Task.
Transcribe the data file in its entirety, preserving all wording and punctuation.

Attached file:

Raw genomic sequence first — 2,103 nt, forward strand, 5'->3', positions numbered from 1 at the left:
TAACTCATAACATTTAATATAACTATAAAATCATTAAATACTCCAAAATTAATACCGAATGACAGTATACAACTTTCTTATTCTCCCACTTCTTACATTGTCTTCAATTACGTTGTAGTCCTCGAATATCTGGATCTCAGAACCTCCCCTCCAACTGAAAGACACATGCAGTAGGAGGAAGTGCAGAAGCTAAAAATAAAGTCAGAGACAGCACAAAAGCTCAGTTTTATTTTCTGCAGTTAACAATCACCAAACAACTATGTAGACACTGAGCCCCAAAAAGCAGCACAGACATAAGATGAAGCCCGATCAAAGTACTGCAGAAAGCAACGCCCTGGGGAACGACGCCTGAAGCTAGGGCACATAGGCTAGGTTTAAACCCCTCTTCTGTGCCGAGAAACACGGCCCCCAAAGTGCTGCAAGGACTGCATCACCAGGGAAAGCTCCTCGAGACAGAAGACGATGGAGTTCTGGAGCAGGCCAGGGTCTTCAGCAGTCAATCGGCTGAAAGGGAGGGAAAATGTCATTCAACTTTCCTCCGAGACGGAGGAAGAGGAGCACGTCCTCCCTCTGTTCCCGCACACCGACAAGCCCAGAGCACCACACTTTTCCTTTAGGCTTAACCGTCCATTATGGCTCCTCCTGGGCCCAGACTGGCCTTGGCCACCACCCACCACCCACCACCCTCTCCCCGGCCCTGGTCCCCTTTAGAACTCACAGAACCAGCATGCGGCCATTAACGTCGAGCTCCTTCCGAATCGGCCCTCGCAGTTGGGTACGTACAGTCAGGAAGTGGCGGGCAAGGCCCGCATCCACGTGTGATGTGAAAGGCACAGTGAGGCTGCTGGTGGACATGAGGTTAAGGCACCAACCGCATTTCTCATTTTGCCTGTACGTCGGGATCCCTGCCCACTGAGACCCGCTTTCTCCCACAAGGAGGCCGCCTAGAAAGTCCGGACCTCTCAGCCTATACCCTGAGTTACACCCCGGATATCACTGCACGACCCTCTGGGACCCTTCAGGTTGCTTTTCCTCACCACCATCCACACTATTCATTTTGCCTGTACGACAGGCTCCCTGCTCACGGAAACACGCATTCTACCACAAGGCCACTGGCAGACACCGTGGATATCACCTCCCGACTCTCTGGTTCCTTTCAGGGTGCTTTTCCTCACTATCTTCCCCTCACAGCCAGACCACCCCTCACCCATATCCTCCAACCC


Raw genomic sequence first — 2,103 nt, forward strand, 5'->3', positions numbered from 1 at the left:
TAACTCATAACATTTAATATAACTATAAAATCATTAAATACTCCAAAATTAATACCGAATGACAGTATACAACTTTCTTATTCTCCCACTTCTTACATTGTCTTCAATTACGTTGTAGTCCTCGAATATCTGGATCTCAGAACCTCCCCTCCAACTGAAAGACACATGCAGTAGGAGGAAGTGCAGAAGCTAAAAATAAAGTCAGAGACAGCACAAAAGCTCAGTTTTATTTTCTGCAGTTAACAATCACCAAACAACTATGTAGACACTGAGCCCCAAAAAGCAGCACAGACATAAGATGAAGCCCGATCAAAGTACTGCAGAAAGCAACGCCCTGGGGAACGACGCCTGAAGCTAGGGCACATAGGCTAGGTTTAAACCCCTCTTCTGTGCCGAGAAACACGGCCCCCAAAGTGCTGCAAGGACTGCATCACCAGGGAAAGCTCCTCGAGACAGAAGACGATGGAGTTCTGGAGCAGGCCAGGGTCTTCAGCAGTCAATCGGCTGAAAGGGAGGGAAAATGTCATTCAACTTTCCTCCGAGACGGAGGAAGAGGAGCACGTCCTCCCTCTGTTCCCGCACACCGACAAGCCCAGAGCACCACACTTTTCCTTTAGGCTTAACCGTCCATTATGGCTCCTCCTGGGCCCAGACTGGCCTTGGCCACCACCCACCACCCACCACCCTCTCCCCGGCCCTGGTCCCCTTTAGAACTCACAGAACCAGCATGCGGCCATTAACGTCGAGCTCCTTCCGAATCGGCCCTCGCAGTTGGGTACGTACAGTCAGGAAGTGGCGGGCAAGGCCCGCATCCACGTGTGATGTGAAAGGCACAGTGAGGCTGCTGGTGGACATGAGGTTAAGGCACCAACCGCATTTCTCATTTTGCCTGTACGTCGGGATCCCTGCCCACTGAGACCCGCTTTCTCCCACAAGGAGGCCGCCTAGAAAGTCCGGACCTCTCAGCCTATACCCTGAGTTACACCCCGGATATCACTGCACGACCCTCTGGGACCCTTCAGGTTGCTTTTCCTCACCACCATCCACACTATTCATTTTGCCTGTACGACAGGCTCCCTGCTCACGGAAACACGCATTCTACCACAAGGCCACTGGCAGACACCGTGGATATCACCTCCCGACTCTCTGGTTCCTTTCAGGGTGCTTTTCCTCACTATCTTCCCCTCACAGCCAGACCACCCCTCACCCATATCCTCCAACCC